Dog’s Purpose, A: Lasse Hallstrom’s Controversial Feature?

Despite the TMZ videos and boycott threats, A Dog’s Purpose still managed to pull in family audiences, who apparently were not convinced of the significance of footage of a cowering German Shepherd being forced into rushing water.

The story of a dog who gets reincarnated, living through and playing “man’s best friend” to multiple masters, brought in $18.4 million in its opening weekend.

That’s consistent with the openings of other films for animal-lovers, such as “Eight Below” ($20.1 million) and “Dolphin Tale” ($19.1 million), neither one of which raised the ire of PETA.

Universal and Amblin partnered on “A Dog’s Purpose,” which has a $22 million production budget.

“It opened right in the sweet spot, if not on the higher end of expectations,” said Nick Carpou, Universal’s domestic distribution chief. “The fact that the film has worked so well speaks directly to its resonating message. The controversy surrounding the protests generated by a highly edited video is hard to ignore. However, the box office shows that this film rises above that.”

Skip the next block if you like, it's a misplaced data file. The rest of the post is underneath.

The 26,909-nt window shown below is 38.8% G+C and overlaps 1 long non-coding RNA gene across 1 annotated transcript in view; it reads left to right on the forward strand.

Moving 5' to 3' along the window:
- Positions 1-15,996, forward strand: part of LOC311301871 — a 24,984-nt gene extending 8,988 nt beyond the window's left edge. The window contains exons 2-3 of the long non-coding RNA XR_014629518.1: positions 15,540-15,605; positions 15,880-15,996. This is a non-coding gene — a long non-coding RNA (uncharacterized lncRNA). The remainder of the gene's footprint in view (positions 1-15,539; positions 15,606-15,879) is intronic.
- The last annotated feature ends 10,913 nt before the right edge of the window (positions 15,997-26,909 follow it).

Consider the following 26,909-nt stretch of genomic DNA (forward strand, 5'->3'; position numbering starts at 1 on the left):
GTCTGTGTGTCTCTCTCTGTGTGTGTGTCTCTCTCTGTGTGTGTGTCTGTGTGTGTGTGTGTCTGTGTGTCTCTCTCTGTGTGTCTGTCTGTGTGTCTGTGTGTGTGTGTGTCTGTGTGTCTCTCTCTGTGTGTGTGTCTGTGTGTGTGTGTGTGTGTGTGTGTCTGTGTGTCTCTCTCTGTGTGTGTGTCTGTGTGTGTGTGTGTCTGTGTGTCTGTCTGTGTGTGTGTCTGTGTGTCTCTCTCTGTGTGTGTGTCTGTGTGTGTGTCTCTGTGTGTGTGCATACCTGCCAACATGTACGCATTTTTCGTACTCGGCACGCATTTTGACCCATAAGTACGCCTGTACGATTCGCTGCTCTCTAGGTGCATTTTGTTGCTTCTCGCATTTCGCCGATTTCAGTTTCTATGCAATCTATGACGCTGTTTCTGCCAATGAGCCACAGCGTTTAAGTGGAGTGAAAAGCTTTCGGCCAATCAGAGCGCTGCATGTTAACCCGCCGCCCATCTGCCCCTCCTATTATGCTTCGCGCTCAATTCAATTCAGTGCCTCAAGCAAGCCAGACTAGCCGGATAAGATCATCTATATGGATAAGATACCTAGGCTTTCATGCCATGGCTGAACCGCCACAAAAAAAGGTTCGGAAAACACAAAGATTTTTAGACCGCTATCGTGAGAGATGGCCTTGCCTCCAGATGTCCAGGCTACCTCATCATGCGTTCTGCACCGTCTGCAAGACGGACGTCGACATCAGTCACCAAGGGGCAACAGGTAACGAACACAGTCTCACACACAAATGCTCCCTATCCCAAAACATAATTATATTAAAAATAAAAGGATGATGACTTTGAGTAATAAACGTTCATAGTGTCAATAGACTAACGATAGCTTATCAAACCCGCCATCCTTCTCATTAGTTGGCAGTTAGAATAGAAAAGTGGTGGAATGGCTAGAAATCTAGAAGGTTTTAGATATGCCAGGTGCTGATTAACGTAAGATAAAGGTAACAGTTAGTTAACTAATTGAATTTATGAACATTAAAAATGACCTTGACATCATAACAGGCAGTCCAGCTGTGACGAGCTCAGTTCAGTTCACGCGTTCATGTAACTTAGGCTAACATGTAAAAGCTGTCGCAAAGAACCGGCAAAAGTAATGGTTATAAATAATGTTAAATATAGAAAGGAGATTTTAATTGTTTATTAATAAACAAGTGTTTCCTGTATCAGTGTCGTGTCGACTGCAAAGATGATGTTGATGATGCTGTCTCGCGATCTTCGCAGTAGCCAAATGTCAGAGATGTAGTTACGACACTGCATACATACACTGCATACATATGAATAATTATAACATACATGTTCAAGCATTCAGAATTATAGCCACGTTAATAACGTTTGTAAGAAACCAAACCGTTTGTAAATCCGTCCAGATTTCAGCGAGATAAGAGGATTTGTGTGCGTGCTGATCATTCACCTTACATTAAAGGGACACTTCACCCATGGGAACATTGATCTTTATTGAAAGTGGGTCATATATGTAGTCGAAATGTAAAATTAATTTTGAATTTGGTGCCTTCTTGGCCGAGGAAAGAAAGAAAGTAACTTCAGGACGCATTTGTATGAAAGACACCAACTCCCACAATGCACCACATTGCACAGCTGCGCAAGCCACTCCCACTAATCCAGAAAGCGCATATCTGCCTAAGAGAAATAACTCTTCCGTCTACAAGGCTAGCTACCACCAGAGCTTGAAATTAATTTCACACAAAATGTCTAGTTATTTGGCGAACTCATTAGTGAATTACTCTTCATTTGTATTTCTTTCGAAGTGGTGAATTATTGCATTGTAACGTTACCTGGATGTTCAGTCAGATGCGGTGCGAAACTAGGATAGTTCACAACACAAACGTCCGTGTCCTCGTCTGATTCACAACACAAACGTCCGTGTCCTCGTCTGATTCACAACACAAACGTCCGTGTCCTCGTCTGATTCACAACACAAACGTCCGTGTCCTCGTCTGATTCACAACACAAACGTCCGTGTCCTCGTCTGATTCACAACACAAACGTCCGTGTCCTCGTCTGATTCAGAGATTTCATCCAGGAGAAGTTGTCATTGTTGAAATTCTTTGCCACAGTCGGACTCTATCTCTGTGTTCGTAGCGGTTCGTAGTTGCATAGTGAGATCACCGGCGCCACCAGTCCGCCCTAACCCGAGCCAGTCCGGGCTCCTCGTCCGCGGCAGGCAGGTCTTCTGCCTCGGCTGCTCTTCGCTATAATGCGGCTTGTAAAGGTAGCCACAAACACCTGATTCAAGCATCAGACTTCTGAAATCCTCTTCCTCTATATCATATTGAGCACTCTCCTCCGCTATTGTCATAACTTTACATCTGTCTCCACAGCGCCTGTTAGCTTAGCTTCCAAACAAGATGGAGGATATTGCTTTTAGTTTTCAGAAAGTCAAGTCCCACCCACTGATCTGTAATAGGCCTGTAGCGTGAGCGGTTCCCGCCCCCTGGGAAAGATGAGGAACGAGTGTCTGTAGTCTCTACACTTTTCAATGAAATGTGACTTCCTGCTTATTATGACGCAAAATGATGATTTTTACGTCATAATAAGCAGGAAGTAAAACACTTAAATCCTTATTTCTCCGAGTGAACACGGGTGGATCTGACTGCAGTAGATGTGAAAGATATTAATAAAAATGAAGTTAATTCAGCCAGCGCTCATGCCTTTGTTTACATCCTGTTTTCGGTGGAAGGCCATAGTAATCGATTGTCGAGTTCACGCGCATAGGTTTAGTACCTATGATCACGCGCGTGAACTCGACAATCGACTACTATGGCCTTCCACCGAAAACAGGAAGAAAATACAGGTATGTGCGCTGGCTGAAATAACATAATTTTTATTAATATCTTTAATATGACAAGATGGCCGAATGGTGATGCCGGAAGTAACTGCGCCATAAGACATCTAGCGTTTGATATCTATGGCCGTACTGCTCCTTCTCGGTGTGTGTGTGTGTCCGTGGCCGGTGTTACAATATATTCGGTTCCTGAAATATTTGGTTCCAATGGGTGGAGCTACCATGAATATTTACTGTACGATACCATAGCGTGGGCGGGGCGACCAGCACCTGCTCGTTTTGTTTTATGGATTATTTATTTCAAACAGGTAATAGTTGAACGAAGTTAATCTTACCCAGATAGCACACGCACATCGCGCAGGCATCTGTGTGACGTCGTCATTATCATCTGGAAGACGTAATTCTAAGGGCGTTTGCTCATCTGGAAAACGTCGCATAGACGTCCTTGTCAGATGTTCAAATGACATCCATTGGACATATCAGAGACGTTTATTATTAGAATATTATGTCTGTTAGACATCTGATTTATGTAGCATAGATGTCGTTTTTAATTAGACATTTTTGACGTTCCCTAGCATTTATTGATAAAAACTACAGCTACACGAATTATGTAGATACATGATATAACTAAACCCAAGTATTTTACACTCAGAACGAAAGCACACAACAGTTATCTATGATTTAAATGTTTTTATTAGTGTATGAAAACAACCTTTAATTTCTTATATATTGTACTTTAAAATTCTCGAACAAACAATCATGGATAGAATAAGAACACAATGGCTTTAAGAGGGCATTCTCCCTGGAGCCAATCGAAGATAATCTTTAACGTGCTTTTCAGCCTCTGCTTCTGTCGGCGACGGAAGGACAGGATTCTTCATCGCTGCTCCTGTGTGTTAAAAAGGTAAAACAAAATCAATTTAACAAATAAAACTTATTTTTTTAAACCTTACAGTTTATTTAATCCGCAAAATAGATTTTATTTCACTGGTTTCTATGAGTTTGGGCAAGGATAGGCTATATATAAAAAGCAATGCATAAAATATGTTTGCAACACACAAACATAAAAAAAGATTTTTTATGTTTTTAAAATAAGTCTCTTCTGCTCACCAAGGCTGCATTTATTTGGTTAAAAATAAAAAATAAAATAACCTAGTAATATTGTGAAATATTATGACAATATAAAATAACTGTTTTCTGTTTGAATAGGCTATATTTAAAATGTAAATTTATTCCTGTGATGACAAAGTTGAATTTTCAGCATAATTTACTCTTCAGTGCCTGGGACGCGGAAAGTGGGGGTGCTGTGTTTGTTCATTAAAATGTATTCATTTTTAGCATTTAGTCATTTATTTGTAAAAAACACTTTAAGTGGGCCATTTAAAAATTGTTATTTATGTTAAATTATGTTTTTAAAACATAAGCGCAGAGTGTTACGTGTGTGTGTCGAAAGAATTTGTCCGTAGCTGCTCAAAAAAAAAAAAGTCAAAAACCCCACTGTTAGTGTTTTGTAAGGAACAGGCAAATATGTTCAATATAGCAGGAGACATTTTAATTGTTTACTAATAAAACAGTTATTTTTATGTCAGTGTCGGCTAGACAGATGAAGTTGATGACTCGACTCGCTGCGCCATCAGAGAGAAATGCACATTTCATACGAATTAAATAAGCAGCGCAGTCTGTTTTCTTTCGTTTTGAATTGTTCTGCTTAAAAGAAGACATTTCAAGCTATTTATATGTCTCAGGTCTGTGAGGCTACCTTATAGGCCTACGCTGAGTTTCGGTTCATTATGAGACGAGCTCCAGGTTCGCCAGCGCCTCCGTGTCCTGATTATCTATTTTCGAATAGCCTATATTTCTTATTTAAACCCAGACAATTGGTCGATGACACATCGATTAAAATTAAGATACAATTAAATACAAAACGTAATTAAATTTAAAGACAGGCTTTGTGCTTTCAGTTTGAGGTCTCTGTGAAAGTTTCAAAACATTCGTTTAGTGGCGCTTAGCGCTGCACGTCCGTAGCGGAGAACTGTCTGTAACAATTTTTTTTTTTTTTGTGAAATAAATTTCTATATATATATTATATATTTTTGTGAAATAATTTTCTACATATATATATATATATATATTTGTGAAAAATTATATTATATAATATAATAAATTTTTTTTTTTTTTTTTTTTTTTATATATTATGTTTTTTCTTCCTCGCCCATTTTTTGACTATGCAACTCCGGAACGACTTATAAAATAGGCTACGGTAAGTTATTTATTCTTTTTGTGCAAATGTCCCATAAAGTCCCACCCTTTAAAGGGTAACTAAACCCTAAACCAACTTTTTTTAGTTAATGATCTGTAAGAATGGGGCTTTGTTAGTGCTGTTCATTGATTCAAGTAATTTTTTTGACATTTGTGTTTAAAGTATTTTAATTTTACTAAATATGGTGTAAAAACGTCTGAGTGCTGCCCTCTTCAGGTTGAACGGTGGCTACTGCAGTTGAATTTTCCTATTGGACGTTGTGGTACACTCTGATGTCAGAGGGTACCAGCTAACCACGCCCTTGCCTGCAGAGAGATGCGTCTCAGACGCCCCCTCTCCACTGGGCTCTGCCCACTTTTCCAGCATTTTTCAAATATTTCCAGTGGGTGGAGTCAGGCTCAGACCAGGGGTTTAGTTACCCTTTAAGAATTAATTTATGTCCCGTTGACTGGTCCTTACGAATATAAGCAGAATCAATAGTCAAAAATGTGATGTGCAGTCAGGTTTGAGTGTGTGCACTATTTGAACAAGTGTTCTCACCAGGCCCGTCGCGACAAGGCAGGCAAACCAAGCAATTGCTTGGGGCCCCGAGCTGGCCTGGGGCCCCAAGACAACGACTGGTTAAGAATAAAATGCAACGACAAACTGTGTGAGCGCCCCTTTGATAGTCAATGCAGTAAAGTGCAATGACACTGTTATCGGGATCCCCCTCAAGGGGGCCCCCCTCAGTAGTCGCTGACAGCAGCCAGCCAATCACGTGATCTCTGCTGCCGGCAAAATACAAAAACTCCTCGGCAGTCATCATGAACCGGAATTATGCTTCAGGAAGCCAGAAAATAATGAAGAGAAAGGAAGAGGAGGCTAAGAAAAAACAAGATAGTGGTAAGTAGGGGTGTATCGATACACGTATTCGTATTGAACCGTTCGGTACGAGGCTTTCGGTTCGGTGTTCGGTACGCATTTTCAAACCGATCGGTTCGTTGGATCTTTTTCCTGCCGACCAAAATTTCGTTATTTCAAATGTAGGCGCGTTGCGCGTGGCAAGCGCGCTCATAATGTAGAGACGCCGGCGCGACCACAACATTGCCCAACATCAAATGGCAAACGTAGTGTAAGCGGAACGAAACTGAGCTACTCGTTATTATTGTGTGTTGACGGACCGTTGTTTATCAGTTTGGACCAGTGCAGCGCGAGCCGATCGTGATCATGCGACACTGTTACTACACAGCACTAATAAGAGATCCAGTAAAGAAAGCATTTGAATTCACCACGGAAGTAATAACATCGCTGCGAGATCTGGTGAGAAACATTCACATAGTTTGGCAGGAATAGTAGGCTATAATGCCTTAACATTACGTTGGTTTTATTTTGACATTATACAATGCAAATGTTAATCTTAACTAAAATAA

A Dog's Purpose Dennis Quaid

He noted that even at multiplexes where there were protests, such as the Arclight in Los Angeles, the film did strong business. It’s a solid opening, one that suggests that the companies were successful in containing the bad publicity that threatened “A Dog’s Purpose’s” release.

After TMZ released the video, director Lasse Hallstrom, producer Gavin Polone, and cast members expressed their outrage. They placed most of the blame on the film’s second-unit production team or argued that the video was manipulated, while Universal, looking to contain the blowback, cancelled the film’s premiere. The protest threats and viral video did take a bite out of the grosses — tracking two weeks ago suggested the film would open to as much as $24 million.